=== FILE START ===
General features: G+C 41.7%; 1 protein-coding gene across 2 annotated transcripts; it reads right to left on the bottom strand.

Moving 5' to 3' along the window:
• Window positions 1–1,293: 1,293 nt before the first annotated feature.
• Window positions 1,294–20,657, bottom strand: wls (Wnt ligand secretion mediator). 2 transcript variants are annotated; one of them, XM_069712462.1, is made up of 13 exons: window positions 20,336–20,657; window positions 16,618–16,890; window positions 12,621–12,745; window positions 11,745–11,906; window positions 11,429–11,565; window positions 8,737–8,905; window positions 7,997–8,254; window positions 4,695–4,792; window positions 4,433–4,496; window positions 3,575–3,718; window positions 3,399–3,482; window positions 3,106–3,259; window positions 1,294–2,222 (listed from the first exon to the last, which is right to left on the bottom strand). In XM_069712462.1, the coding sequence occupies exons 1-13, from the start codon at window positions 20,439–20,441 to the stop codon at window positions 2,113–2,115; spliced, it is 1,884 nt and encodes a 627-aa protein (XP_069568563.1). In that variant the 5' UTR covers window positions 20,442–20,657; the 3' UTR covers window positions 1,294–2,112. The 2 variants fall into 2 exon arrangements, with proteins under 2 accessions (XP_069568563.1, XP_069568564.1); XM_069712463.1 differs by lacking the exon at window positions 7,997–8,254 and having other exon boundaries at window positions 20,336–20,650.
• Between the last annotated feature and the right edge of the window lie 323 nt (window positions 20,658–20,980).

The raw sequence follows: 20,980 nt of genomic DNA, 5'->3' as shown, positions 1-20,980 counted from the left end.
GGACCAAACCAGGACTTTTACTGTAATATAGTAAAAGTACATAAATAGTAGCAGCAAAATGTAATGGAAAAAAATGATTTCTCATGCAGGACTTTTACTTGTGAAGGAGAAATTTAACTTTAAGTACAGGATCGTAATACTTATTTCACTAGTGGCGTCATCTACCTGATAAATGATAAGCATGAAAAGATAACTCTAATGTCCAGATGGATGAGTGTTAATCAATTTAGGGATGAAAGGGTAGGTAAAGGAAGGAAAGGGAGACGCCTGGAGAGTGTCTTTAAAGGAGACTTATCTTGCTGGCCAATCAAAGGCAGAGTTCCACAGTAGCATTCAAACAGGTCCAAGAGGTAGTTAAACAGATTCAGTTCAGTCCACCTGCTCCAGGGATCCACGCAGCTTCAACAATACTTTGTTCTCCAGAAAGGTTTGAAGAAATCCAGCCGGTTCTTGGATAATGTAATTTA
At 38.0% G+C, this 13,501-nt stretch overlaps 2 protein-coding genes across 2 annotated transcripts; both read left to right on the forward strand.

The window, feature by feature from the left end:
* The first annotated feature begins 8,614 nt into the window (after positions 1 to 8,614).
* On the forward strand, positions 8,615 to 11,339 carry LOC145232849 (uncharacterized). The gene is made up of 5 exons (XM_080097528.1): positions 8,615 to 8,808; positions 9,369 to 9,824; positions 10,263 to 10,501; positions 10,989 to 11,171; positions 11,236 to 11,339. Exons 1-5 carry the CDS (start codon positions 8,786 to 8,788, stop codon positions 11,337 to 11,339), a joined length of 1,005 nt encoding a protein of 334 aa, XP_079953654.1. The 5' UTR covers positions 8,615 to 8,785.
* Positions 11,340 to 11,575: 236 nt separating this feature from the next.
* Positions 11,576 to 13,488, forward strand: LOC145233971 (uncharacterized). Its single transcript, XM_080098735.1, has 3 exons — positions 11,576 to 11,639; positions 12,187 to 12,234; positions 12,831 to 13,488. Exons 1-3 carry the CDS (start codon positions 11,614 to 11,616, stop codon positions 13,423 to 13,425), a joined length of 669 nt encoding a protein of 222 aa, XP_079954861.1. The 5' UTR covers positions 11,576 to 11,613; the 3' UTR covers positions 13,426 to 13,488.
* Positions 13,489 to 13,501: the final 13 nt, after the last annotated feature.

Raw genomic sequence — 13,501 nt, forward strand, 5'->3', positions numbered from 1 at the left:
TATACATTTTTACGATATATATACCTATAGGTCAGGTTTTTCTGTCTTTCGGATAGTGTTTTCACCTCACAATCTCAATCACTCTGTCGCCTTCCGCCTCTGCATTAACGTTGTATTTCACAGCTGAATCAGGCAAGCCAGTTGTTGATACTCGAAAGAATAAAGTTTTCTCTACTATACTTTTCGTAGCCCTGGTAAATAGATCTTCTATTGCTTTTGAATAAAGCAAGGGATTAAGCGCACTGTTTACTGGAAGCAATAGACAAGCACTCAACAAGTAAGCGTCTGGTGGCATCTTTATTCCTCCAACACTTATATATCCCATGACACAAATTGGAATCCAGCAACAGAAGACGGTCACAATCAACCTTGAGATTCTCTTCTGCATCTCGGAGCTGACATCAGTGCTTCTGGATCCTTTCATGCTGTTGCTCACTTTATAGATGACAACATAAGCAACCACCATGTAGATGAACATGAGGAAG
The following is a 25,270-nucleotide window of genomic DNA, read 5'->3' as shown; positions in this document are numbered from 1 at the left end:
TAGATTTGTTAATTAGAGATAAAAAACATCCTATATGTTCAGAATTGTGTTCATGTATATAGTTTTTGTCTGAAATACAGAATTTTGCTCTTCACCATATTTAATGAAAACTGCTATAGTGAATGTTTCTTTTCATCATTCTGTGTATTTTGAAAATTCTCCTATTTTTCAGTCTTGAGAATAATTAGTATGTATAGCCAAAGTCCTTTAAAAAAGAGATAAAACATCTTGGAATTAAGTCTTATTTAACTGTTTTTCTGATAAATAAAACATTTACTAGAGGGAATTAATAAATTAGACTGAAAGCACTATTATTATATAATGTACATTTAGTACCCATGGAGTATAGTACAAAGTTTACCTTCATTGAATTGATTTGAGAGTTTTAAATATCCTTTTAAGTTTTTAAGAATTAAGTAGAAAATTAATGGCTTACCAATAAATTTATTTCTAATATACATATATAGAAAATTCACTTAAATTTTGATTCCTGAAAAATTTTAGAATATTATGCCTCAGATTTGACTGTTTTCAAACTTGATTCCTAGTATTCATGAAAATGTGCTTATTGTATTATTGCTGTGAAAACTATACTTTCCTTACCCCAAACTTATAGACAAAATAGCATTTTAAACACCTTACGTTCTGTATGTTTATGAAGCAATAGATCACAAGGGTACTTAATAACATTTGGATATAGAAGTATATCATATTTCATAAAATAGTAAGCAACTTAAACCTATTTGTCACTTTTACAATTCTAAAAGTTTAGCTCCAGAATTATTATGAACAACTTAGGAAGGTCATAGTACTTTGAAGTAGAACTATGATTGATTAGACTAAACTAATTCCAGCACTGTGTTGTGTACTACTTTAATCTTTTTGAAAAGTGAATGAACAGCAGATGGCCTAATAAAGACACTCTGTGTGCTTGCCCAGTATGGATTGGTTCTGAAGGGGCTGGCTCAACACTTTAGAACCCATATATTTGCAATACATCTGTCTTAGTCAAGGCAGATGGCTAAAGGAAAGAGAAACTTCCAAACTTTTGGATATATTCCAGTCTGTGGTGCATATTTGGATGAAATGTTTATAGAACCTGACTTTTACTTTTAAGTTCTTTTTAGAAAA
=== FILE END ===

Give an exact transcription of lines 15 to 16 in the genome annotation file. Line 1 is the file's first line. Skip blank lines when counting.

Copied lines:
Raw genomic sequence — 13,501 nt, forward strand, 5'->3', positions numbered from 1 at the left:
TATACATTTTTACGATATATATACCTATAGGTCAGGTTTTTCTGTCTTTCGGATAGTGTTTTCACCTCACAATCTCAATCACTCTGTCGCCTTCCGCCTCTGCATTAACGTTGTATTTCACAGCTGAATCAGGCAAGCCAGTTGTTGATACTCGAAAGAATAAAGTTTTCTCTACTATACTTTTCGTAGCCCTGGTAAATAGATCTTCTATTGCTTTTGAATAAAGCAAGGGATTAAGCGCACTGTTTACTGGAAGCAATAGACAAGCACTCAACAAGTAAGCGTCTGGTGGCATCTTTATTCCTCCAACACTTATATATCCCATGACACAAATTGGAATCCAGCAACAGAAGACGGTCACAATCAACCTTGAGATTCTCTTCTGCATCTCGGAGCTGACATCAGTGCTTCTGGATCCTTTCATGCTGTTGCTCACTTTATAGATGACAACATAAGCAACCACCATGTAGATGAACATGAGGAAG